Research on the evolving role of principal supervisors from Vanderbilt’s Peabody College of education and human development was included in two of three reports released July 21 by the Wallace Foundation, a national philanthropy that seeks to improve learning for marginalized children. The reports examine the benefits gained by shifting the role of principal supervisors to focus on improving instruction rather than administrative duties.
“The research is clear that principal instructional leadership is crucial for improving schools,” said Ellen Goldring, Patricia and Rodes Hart Professor of Educational Leadership and Policy. “However, the principal supervisor has not been tapped to specifically develop and support principals to become more effective instructional leaders. This research looks at efforts to change that.”
The first report, Changing the Principal Supervisor Role to Better Support Principals: Evidence from the Principal Supervisor Initiative, highlights work by Goldring, Mollie Rubin, research assistant professor of leadership, policy and organizations, and Jason Grissom, associate professor of public policy and education, along with Melissa A. Clark from the policy research company Mathematica. They examined efforts in six large school districts to reshape the principal supervisor role as part of a four-year, Wallace-supported initiative. While the role of the principal supervisor is a position available in many school districts, it has not always focused on the academic and instructional work of schools. Instead, it often centers on administrative concerns.
In the districts that were evaluated, principals reported feeling better guided and evaluated by their supervisors and determined their central offices had made at least some progress in adapting to changes in supervisors’ roles. However, challenges in supporting the reconceived job remain. For example, central office changes, such as increasing responsiveness to schools, challenged long-standing central office culture in some districts, and some departments failed to adjust their operations to accommodate supervisor work.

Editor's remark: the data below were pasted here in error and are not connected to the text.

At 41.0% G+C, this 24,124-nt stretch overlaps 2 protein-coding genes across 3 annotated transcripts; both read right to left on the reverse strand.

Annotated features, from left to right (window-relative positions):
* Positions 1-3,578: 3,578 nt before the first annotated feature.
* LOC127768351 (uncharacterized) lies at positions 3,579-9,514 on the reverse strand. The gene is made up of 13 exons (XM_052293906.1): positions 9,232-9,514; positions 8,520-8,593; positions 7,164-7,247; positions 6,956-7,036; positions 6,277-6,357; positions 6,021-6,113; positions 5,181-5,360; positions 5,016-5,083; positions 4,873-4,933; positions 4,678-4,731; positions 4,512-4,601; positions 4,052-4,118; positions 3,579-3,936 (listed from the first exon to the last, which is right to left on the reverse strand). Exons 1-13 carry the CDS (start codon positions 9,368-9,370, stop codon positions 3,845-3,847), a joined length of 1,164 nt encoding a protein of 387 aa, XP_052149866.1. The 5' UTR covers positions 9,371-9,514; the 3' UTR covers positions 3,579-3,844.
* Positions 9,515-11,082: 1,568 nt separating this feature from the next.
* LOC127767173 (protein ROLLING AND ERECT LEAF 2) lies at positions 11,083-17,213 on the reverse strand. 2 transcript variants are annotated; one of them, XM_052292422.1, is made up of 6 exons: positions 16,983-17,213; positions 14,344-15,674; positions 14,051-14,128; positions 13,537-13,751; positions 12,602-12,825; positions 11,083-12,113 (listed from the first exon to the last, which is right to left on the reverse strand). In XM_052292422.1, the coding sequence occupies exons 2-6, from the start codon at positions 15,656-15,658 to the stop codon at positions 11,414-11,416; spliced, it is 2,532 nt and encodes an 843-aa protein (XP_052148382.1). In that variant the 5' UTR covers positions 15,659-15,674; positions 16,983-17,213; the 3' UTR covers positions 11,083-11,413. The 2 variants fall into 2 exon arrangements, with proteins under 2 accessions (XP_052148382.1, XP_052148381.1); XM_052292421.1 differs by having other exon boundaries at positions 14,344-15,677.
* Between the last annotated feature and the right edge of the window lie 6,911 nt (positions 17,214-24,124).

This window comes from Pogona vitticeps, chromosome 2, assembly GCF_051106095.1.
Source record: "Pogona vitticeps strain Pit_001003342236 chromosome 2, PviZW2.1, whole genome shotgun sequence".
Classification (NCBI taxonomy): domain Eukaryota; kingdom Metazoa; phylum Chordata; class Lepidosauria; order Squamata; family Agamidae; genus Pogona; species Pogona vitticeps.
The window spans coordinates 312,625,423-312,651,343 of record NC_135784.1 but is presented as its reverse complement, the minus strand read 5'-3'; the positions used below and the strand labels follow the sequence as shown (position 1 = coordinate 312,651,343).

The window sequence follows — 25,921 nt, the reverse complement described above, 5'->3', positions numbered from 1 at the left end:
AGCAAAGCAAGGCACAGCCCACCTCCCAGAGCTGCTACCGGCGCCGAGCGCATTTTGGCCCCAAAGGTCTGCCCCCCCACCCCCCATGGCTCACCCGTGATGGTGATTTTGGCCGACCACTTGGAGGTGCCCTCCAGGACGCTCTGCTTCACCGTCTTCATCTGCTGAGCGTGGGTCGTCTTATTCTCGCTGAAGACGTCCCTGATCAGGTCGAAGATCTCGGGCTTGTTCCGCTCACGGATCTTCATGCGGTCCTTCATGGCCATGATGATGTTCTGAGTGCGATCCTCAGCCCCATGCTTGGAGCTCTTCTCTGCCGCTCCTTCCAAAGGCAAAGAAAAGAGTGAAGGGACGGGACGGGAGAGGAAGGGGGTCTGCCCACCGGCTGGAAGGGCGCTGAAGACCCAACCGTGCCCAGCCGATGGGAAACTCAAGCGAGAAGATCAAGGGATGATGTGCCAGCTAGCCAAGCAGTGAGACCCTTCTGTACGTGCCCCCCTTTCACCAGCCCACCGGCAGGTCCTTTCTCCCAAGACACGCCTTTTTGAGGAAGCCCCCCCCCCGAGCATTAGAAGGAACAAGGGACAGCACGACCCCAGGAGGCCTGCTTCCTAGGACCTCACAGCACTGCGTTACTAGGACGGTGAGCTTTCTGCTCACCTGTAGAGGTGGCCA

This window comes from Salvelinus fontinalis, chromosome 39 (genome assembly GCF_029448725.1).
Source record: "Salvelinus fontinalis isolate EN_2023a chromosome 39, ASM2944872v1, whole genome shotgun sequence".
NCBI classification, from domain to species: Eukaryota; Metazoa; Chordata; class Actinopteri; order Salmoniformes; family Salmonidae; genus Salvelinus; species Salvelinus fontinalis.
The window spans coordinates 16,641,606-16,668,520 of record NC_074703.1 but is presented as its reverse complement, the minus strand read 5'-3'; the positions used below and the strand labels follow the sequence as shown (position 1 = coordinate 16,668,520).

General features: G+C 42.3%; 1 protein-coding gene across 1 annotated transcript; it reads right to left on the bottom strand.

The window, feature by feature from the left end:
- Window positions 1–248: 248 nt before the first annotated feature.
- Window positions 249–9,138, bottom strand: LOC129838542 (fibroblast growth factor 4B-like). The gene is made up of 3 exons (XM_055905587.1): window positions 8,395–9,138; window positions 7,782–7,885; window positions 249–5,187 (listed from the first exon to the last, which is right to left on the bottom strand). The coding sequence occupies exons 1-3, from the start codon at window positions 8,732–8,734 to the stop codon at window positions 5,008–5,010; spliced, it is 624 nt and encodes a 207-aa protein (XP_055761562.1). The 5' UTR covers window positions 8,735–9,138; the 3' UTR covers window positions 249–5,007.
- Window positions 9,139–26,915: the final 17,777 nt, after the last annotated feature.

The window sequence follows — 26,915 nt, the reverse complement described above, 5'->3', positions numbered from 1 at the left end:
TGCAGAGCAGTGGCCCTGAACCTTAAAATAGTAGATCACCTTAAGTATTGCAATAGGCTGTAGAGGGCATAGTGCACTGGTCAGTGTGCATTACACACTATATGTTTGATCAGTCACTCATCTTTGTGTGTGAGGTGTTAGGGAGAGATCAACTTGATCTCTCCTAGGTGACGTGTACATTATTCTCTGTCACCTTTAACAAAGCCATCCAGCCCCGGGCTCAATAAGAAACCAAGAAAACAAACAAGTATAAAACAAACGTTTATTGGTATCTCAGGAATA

A second report compared the supervisor role in the six Wallace-initiative districts with the same role in 48 other large districts that were not part of the research. Leading the Change: A Comparison of the Principal Supervisor Role in Principal Supervisor Initiative Districts and Other Urban Districts by Goldring, Laura K. Rogers, PhD’19, now at the University of Utah, and Clark is based on a survey conducted with the Council of Great City Schools. The report found that role-specific training, mentoring, lower supervisor-to-principal ratios, and other changes to the supervisor role were more prevalent in the six districts involved in the initiative. However, principal supervisors across all large districts reported spending most of their time interacting with principals through practices like coaching, possibly reflecting a general shift in the job’s focus in recent years. One principal supervisor commented, “Throughout the four years, I have to say what has changed the most is my skillset. …[the Principal Supervisor Initiative] gave me more clarity about what my role was all about, and how I could impact a more in-depth level with my principals, how I could work differently with them.”
Golding emphasized that more work remains. She and the co-authors of the first report, for example, found that teachers did not perceive changes in principals’ instructional leadership.
“Our reports also provide guidance to districts and states to anticipate challenges and roadblocks in embarking on changing the principal supervisor role,” Goldring added.
“Although central office change is complex and difficult,” she said, “the districts that participated in the Principal Supervisor Initiative developed specific actions and approaches that can inform other states and districts reframing the principal supervisor role to better support and develop principals.”